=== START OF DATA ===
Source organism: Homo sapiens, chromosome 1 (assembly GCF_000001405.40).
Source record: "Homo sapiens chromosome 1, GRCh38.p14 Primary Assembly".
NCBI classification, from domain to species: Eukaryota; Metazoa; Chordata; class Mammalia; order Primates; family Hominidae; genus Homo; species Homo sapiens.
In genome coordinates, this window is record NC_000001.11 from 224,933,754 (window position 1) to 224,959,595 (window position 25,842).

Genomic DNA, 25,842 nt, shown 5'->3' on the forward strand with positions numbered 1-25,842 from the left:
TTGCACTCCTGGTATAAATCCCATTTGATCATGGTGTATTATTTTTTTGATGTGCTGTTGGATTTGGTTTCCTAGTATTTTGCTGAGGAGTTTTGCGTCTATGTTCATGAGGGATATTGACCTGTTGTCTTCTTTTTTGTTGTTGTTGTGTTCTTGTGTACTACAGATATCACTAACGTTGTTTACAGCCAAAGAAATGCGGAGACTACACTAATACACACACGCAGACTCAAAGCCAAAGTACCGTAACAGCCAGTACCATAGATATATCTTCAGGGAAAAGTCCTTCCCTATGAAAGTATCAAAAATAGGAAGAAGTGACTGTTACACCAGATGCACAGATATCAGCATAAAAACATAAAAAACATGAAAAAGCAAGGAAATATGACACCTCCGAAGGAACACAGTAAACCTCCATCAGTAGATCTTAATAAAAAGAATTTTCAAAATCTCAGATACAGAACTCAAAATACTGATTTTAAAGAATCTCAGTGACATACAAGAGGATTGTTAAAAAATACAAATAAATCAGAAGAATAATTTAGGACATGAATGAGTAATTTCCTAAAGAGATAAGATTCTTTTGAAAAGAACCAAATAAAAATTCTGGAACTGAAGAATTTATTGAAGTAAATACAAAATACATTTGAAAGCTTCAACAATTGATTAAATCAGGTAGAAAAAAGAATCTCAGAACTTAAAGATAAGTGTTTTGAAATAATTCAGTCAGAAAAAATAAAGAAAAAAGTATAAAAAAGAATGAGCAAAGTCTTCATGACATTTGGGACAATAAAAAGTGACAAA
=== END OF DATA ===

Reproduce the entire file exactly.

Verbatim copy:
Source organism: Homo sapiens, chromosome 1 (assembly GCF_000001405.40).
Source record: "Homo sapiens chromosome 1, GRCh38.p14 Primary Assembly".
NCBI classification, from domain to species: Eukaryota; Metazoa; Chordata; class Mammalia; order Primates; family Hominidae; genus Homo; species Homo sapiens.
In genome coordinates, this window is record NC_000001.11 from 224,933,754 (window position 1) to 224,959,595 (window position 25,842).

Genomic DNA, 25,842 nt, shown 5'->3' on the forward strand with positions numbered 1-25,842 from the left:
TTGCACTCCTGGTATAAATCCCATTTGATCATGGTGTATTATTTTTTTGATGTGCTGTTGGATTTGGTTTCCTAGTATTTTGCTGAGGAGTTTTGCGTCTATGTTCATGAGGGATATTGACCTGTTGTCTTCTTTTTTGTTGTTGTTGTGTTCTTGTGTACTACAGATATCACTAACGTTGTTTACAGCCAAAGAAATGCGGAGACTACACTAATACACACACGCAGACTCAAAGCCAAAGTACCGTAACAGCCAGTACCATAGATATATCTTCAGGGAAAAGTCCTTCCCTATGAAAGTATCAAAAATAGGAAGAAGTGACTGTTACACCAGATGCACAGATATCAGCATAAAAACATAAAAAACATGAAAAAGCAAGGAAATATGACACCTCCGAAGGAACACAGTAAACCTCCATCAGTAGATCTTAATAAAAAGAATTTTCAAAATCTCAGATACAGAACTCAAAATACTGATTTTAAAGAATCTCAGTGACATACAAGAGGATTGTTAAAAAATACAAATAAATCAGAAGAATAATTTAGGACATGAATGAGTAATTTCCTAAAGAGATAAGATTCTTTTGAAAAGAACCAAATAAAAATTCTGGAACTGAAGAATTTATTGAAGTAAATACAAAATACATTTGAAAGCTTCAACAATTGATTAAATCAGGTAGAAAAAAGAATCTCAGAACTTAAAGATAAGTGTTTTGAAATAATTCAGTCAGAAAAAATAAAGAAAAAAGTATAAAAAAGAATGAGCAAAGTCTTCATGACATTTGGGACAATAAAAAGTGACAAA